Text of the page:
One interesting workaround was identified during observation and discussion of workflows. The policy expectation was that the patient is scanned first, then the medication. However, in practice, some nurses in certain circumstances (such as when the same medication, e.g., acetaminophen, was ordered for multiple patients) would first scan the medication. This workaround contributed to some of the wrong-patient scan totals. So in addition to re-education on the policy, nursing directors affixed a STOP sign-shaped visual reminder to the mobile computers, which reinforced the proper scanning sequence:

S scan the patient, then the medication

C close the screen

A advance to the next patient

N next patient

 

There were multiple success factors involved in the Blue Mountain project. Involving front line staff and obtaining support of administration were important first steps. Promoting event reporting, especially reporting of near misses, was a key element. And the organization used both root cause analyses (RCA’s) and failure mode and effects analysis (FMEA) to better understand vulnerabilities. A point we have always stressed, they conducted direct observations of staff workflows. That often identified deviations from policy and highlighted workarounds that had evolved. It also helped identify problems with equipment. Conducting simulation exercises was also seen as useful.

 

In the third article, ISMP has highlighted some problematic issues with barcode labels on medications (ISMP 2017). Barcodes on some products have been repositioned in ways that may render them unreadable. For example, horizontally oriented barcodes on the FLOVENT HFA (fluticasone) inhaler and Teva’s enoxaparin injection now round the circumference of the canister or barrel, respectively, making them difficult to be read by barcode scanners. To further complicate matters, there are multiple different types of barcodes, including the linear (1 dimensional) barcode, the 2D (two dimensional) data matrix barcode, and the Quick Response (QR) barcode, and OTC products have a Universal Product Code (UPC). Not all barcode scanners are capable of capturing all these barcodes. The presence of two barcodes on medications has led to confusion about which barcode to scan.

 

Since there is a new requirement (as of November 27, 2017) to include a 2D data matrix barcode on certain product labels, ISMP recommends organizations alert all practitioners to the new requirement and ensure that practitioners understand which barcode to scan for verification during the drug preparation, dispensing, and administration processes. ISMP also recommends organizations should have a process in place to program new medication barcodes into information technology databases and ensure that they are linked to the correct product and operational before use. ISMP requests organizations report any barcode scanning problems to ISMP so they can alert the manufacturer and FDA.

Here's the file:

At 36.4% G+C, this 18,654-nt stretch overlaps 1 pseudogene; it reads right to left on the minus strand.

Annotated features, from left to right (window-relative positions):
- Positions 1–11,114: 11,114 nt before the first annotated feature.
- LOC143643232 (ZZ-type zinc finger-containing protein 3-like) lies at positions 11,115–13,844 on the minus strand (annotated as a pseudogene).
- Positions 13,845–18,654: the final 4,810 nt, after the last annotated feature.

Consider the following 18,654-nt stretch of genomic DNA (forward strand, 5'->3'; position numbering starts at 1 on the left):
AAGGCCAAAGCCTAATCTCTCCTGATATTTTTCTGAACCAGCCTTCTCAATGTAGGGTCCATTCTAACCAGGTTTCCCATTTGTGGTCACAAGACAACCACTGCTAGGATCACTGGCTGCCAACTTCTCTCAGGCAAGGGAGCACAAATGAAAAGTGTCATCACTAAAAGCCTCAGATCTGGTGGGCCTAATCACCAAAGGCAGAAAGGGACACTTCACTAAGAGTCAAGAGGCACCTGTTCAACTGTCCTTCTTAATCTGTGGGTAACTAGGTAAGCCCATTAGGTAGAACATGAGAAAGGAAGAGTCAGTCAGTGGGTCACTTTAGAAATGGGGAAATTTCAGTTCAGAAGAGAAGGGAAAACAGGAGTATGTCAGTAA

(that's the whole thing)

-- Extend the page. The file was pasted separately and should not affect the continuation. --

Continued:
ISMP also highlights the American Society of Health-System Pharmacists Foundation tool kit for pharmacists (ASHP 2016) as an excellent resource on implementing barcoding systems.

 

Yes, barcoding has been a wonderful patient safety tool. But these three studies show that we always have room for further improvement.

 

 

See some of our other Patient Safety Tip of the Week columns dealing with unintended consequences of technology and other healthcare IT issues:

 

 

 

References:

 

 

Koppel R, Tosha Wetterneck T, Telles JL, Karsh B-T. Workarounds To Barcode Medication Administration Systems: Their Occurrences, Causes, And Threats To Patient Safety. JAMIA 2008; 15(4): 408-423

https://academic.oup.com/jamia/search-results?page=1&q=Workarounds%20To%20Barcode%20Medication%20Administration%20Systems&fl_SiteID=5396&allJournals=1&SearchSourceType=1

 

 

Strudwick G, Reisdorfer E, Warnock C, et al. Factors Associated With Barcode Medication Administration Technology That Contribute to Patient Safety: An Integrative Review. Journal of Nursing Care Quality 2018; 33(1): 79-85

http://journals.lww.com/jncqjournal/Abstract/2018/01000/Factors_Associated_With_Barcode_Medication.12.aspx

 

 

Magee MC. Near-Miss Event Analysis Enhances the Barcode Medication Administration Process. Pa Patient Saf Advis 2017; 14(4): 1-17

http://patientsafety.pa.gov/ADVISORIES/Pages/201712_BCMA.aspx

 

 

ISMP (Institute for Safe Medication Practices). Unreadable barcodes and multiple barcodes on packages can lead to errors. ISMP Medication Safety Alert! Acute Care Edition. October 19, 2017

http://www.ismp.org/newsletters/acutecare/showarticle.aspx?id=1180

 

 

ASHP Foundation. Pharmacist’s tool kit for implementing barcode medication administration. 2016

http://www.ashpfoundation.org/MainMenuCategories/AdvancingPractice/Barcode-Medication-Administration-Toolkit